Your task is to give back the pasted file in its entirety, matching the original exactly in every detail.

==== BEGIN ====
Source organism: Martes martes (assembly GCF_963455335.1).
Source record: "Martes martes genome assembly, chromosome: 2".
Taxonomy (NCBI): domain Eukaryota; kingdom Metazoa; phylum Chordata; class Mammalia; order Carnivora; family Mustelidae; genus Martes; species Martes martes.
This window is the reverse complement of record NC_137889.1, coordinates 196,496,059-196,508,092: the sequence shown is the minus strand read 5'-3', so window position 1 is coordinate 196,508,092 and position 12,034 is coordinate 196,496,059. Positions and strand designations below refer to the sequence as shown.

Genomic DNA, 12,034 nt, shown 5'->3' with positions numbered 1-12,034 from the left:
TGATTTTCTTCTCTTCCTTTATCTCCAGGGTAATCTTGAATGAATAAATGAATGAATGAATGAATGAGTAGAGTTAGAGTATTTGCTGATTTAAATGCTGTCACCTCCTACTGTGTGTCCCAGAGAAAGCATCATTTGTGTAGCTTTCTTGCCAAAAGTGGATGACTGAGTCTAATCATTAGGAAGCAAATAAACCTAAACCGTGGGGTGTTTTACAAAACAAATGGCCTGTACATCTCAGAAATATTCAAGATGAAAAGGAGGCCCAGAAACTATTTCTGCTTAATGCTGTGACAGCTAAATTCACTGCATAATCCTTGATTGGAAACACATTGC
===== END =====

Source organism: Martes martes (assembly GCF_963455335.1).
Source record: "Martes martes genome assembly, chromosome: 2".
Taxonomy (NCBI): domain Eukaryota; kingdom Metazoa; phylum Chordata; class Mammalia; order Carnivora; family Mustelidae; genus Martes; species Martes martes.
This window is the reverse complement of record NC_137889.1, coordinates 196,496,059-196,508,092: the sequence shown is the minus strand read 5'-3', so window position 1 is coordinate 196,508,092 and position 12,034 is coordinate 196,496,059. Positions and strand designations below refer to the sequence as shown.

Genomic DNA, 12,034 nt, shown 5'->3' with positions numbered 1-12,034 from the left:
TGATTTTCTTCTCTTCCTTTATCTCCAGGGTAATCTTGAATGAATAAATGAATGAATGAATGAATGAGTAGAGTTAGAGTATTTGCTGATTTAAATGCTGTCACCTCCTACTGTGTGTCCCAGAGAAAGCATCATTTGTGTAGCTTTCTTGCCAAAAGTGGATGACTGAGTCTAATCATTAGGAAGCAAATAAACCTAAACCGTGGGGTGTTTTACAAAACAAATGGCCTGTACATCTCAGAAATATTCAAGATGAAAAGGAGGCCCAGAAACTATTTCTGCTTAATGCTGTGACAGCTAAATTCACTGCATAATCCTTGATTGGAAACACATTGC